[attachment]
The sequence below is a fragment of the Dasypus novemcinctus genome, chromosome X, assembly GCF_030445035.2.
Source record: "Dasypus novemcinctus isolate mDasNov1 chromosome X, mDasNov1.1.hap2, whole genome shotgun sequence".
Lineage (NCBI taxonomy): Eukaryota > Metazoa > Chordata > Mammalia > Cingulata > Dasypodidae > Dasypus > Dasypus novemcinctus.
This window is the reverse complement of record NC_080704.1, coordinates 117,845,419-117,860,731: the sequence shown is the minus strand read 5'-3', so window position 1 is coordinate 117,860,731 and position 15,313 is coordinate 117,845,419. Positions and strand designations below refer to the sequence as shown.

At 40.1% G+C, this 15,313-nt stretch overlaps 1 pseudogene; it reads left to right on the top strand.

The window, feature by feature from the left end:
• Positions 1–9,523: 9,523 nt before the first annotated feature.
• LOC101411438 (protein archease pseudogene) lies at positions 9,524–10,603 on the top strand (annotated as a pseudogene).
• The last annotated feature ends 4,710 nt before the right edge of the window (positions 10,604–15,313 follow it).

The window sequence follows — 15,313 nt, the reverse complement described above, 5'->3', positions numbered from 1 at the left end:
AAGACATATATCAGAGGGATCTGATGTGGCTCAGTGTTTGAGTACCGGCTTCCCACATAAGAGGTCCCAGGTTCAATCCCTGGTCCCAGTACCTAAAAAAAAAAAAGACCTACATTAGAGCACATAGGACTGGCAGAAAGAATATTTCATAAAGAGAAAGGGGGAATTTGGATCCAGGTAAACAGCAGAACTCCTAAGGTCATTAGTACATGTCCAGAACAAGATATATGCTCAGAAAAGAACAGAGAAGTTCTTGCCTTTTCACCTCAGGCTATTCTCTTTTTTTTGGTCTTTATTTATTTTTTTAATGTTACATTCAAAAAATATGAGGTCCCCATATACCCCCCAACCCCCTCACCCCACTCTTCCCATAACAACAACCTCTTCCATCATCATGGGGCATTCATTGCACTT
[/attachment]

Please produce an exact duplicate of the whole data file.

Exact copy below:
The sequence below is a fragment of the Dasypus novemcinctus genome, chromosome X, assembly GCF_030445035.2.
Source record: "Dasypus novemcinctus isolate mDasNov1 chromosome X, mDasNov1.1.hap2, whole genome shotgun sequence".
Lineage (NCBI taxonomy): Eukaryota > Metazoa > Chordata > Mammalia > Cingulata > Dasypodidae > Dasypus > Dasypus novemcinctus.
This window is the reverse complement of record NC_080704.1, coordinates 117,845,419-117,860,731: the sequence shown is the minus strand read 5'-3', so window position 1 is coordinate 117,860,731 and position 15,313 is coordinate 117,845,419. Positions and strand designations below refer to the sequence as shown.

At 40.1% G+C, this 15,313-nt stretch overlaps 1 pseudogene; it reads left to right on the top strand.

The window, feature by feature from the left end:
• Positions 1–9,523: 9,523 nt before the first annotated feature.
• LOC101411438 (protein archease pseudogene) lies at positions 9,524–10,603 on the top strand (annotated as a pseudogene).
• The last annotated feature ends 4,710 nt before the right edge of the window (positions 10,604–15,313 follow it).

The window sequence follows — 15,313 nt, the reverse complement described above, 5'->3', positions numbered from 1 at the left end:
AAGACATATATCAGAGGGATCTGATGTGGCTCAGTGTTTGAGTACCGGCTTCCCACATAAGAGGTCCCAGGTTCAATCCCTGGTCCCAGTACCTAAAAAAAAAAAAGACCTACATTAGAGCACATAGGACTGGCAGAAAGAATATTTCATAAAGAGAAAGGGGGAATTTGGATCCAGGTAAACAGCAGAACTCCTAAGGTCATTAGTACATGTCCAGAACAAGATATATGCTCAGAAAAGAACAGAGAAGTTCTTGCCTTTTCACCTCAGGCTATTCTCTTTTTTTTGGTCTTTATTTATTTTTTTAATGTTACATTCAAAAAATATGAGGTCCCCATATACCCCCCAACCCCCTCACCCCACTCTTCCCATAACAACAACCTCTTCCATCATCATGGGGCATTCATTGCACTT